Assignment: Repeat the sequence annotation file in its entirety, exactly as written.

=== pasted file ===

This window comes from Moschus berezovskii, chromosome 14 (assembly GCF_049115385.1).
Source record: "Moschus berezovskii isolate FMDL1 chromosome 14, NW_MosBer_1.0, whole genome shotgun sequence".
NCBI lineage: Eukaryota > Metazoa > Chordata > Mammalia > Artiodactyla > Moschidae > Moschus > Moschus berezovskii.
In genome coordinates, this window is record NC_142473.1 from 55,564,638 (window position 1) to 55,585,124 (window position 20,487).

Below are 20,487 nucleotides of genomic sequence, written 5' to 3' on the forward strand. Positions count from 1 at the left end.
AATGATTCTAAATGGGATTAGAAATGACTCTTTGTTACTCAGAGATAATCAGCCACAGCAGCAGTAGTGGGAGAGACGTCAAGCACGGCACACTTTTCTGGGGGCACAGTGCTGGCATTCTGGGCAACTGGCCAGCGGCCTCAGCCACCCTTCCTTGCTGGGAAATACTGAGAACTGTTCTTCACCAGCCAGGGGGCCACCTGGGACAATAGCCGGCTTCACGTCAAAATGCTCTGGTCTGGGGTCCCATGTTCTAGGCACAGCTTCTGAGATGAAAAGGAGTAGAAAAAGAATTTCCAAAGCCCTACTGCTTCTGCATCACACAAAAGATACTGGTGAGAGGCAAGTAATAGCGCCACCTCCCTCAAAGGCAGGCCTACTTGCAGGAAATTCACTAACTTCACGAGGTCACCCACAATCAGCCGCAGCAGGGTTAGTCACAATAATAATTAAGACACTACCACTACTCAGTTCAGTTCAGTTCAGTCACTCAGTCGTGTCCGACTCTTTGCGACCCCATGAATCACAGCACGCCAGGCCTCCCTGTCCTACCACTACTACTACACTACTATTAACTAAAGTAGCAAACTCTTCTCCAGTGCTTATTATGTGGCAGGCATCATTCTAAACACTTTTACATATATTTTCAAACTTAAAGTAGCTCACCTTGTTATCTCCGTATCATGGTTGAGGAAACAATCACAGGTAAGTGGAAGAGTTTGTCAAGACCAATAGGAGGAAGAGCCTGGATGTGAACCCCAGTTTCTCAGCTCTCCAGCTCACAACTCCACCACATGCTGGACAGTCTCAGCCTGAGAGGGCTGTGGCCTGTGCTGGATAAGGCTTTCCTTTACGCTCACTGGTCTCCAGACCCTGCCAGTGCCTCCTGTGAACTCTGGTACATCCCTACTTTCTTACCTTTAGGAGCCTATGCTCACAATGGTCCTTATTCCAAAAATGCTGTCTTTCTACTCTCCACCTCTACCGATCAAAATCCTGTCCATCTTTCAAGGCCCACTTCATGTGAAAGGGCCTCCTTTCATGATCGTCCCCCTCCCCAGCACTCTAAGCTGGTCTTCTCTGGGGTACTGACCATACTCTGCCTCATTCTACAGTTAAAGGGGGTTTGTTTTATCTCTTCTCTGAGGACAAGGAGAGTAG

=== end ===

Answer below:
This window comes from Moschus berezovskii, chromosome 14 (assembly GCF_049115385.1).
Source record: "Moschus berezovskii isolate FMDL1 chromosome 14, NW_MosBer_1.0, whole genome shotgun sequence".
NCBI lineage: Eukaryota > Metazoa > Chordata > Mammalia > Artiodactyla > Moschidae > Moschus > Moschus berezovskii.
In genome coordinates, this window is record NC_142473.1 from 55,564,638 (window position 1) to 55,585,124 (window position 20,487).

Below are 20,487 nucleotides of genomic sequence, written 5' to 3' on the forward strand. Positions count from 1 at the left end.
AATGATTCTAAATGGGATTAGAAATGACTCTTTGTTACTCAGAGATAATCAGCCACAGCAGCAGTAGTGGGAGAGACGTCAAGCACGGCACACTTTTCTGGGGGCACAGTGCTGGCATTCTGGGCAACTGGCCAGCGGCCTCAGCCACCCTTCCTTGCTGGGAAATACTGAGAACTGTTCTTCACCAGCCAGGGGGCCACCTGGGACAATAGCCGGCTTCACGTCAAAATGCTCTGGTCTGGGGTCCCATGTTCTAGGCACAGCTTCTGAGATGAAAAGGAGTAGAAAAAGAATTTCCAAAGCCCTACTGCTTCTGCATCACACAAAAGATACTGGTGAGAGGCAAGTAATAGCGCCACCTCCCTCAAAGGCAGGCCTACTTGCAGGAAATTCACTAACTTCACGAGGTCACCCACAATCAGCCGCAGCAGGGTTAGTCACAATAATAATTAAGACACTACCACTACTCAGTTCAGTTCAGTTCAGTCACTCAGTCGTGTCCGACTCTTTGCGACCCCATGAATCACAGCACGCCAGGCCTCCCTGTCCTACCACTACTACTACACTACTATTAACTAAAGTAGCAAACTCTTCTCCAGTGCTTATTATGTGGCAGGCATCATTCTAAACACTTTTACATATATTTTCAAACTTAAAGTAGCTCACCTTGTTATCTCCGTATCATGGTTGAGGAAACAATCACAGGTAAGTGGAAGAGTTTGTCAAGACCAATAGGAGGAAGAGCCTGGATGTGAACCCCAGTTTCTCAGCTCTCCAGCTCACAACTCCACCACATGCTGGACAGTCTCAGCCTGAGAGGGCTGTGGCCTGTGCTGGATAAGGCTTTCCTTTACGCTCACTGGTCTCCAGACCCTGCCAGTGCCTCCTGTGAACTCTGGTACATCCCTACTTTCTTACCTTTAGGAGCCTATGCTCACAATGGTCCTTATTCCAAAAATGCTGTCTTTCTACTCTCCACCTCTACCGATCAAAATCCTGTCCATCTTTCAAGGCCCACTTCATGTGAAAGGGCCTCCTTTCATGATCGTCCCCCTCCCCAGCACTCTAAGCTGGTCTTCTCTGGGGTACTGACCATACTCTGCCTCATTCTACAGTTAAAGGGGGTTTGTTTTATCTCTTCTCTGAGGACAAGGAGAGTAG